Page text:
When you’re searching for a job, the primary focus is usually on finding employment, not preparing for retirement. But should your career goals include what comes after you’re done working? Depending on where you are in your career, the answer may vary. Several financial planners offer advice for including retirement in your career goals, no matter what stage in life you’re at.
Early in your career
For those just starting out, retirement may seem unfathomable, let alone a priority. But should it be? Adam D. Koos, founder and president of wealth planning firm Libertas Wealth Management Group Inc., says, “First, when you’re young, it’s not as crucial to find a career with a good retirement plan — if one exists at all. I think most college grads would be in good shape to find a job that aligns somewhat closely to their chosen professional area of study, but these days, even that’s hard to come by. Of course, if one can find a career with a retirement plan in place, I also think, the earlier you start saving, the more ‘trained’ you’ll be in the future to put more money away as your income increases versus spending it. And it goes without saying that the earlier you start, the more savings you’ll have come retirement age.”
Want to know what your peers are doing? “I see two distinct tracks as I work with people in their late twenties and early thirties: Either they see their employment as a means to another end, like starting their own business eventually, going back to school or becoming a professor; or they see themselves as always being a career employee and have chosen that path,” says Mindy Crary, financial planning coach and founder of Creative Money.
No matter what path you’re on in your career, it’s important to manage your finances at every stage. “I always tell my clients that if they aren’t sure where they are going, then they need to decide what financial resources will help them figure that out in the next three years,” Crary says. “Usually, that means a higher income so they can save more money for a transition, but more sane hours and fewer retirement incentives. On the other hand, if the client is committed to being a long-term career employee, then they need to work for firms that maximize retirement contributions and matching. These firms typically have a higher cost for entry — like working longer hours — but when someone proves themself, the benefits can set them up for life.”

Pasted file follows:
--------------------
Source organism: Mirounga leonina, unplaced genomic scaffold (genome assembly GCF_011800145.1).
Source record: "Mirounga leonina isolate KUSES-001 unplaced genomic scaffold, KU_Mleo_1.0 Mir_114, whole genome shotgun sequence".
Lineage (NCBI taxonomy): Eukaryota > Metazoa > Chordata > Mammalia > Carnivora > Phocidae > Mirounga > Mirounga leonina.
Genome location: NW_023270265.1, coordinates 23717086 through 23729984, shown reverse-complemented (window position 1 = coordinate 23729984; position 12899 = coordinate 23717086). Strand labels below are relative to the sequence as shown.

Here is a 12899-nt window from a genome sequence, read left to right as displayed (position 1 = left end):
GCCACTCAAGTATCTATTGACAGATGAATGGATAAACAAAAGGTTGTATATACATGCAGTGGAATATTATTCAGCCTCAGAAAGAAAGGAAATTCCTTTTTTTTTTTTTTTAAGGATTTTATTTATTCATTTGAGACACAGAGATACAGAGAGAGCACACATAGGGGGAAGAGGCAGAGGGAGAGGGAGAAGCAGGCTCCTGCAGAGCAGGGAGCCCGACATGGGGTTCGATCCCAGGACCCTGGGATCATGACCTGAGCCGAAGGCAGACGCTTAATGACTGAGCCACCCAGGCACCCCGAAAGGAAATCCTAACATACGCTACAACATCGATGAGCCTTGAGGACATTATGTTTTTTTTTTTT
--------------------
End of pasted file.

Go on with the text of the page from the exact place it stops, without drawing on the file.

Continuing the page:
Later in life
Retirement becomes a more common topic of conversation as you mature. “For those in transition later in life, call it the 40-55 year olds, I believe it is crucial to ensure your place of work has a retirement plan in place,” Koos says. “A match would be nice, but even without ‘free money,’ having the ability to put as much money away — on either a pre-tax or a post-tax, tax-free basis via a Roth 401(k) — as possible during those later years is key, since most investors don’t start really forking money away until later in life.”
Closing in on retirement
Mature workers in the final stretch of their careers should have retirement plans in place or outlined ideas of how they’d like to spend this last stage. “Unless you are purely working for the sheer enjoyment of it, retirement is your end goal of your entire career,” says Samantha Fraelich-Rohe, certified financial planner and vice president of Bernard R. Wolfe & Associates. “Some careers will allow you to work part time or even as a consultant at retirement age, and that can make for an easier transition since many people have a difficult time stopping work completely. They still like to have a sense of purpose but with more flexibility to do other things they enjoy. Also, you may want to take notice of the retirement benefits certain careers offer. The largest expenses for retirees tend to be medical-related or assisted care-related, so if your career provides benefits that you can carry throughout retirement at reduced costs, that can be beneficial as well.”
Retirement plans will fluctuate as you go through life and change your goals. Yet, by considering retirement at every career stage, you’ll be financially set when it’s time to stop working.
Susan Ricker is a writer and blogger for CareerBuilder. She researches and writes about job search strategy, career management, hiring trends and workplace issues.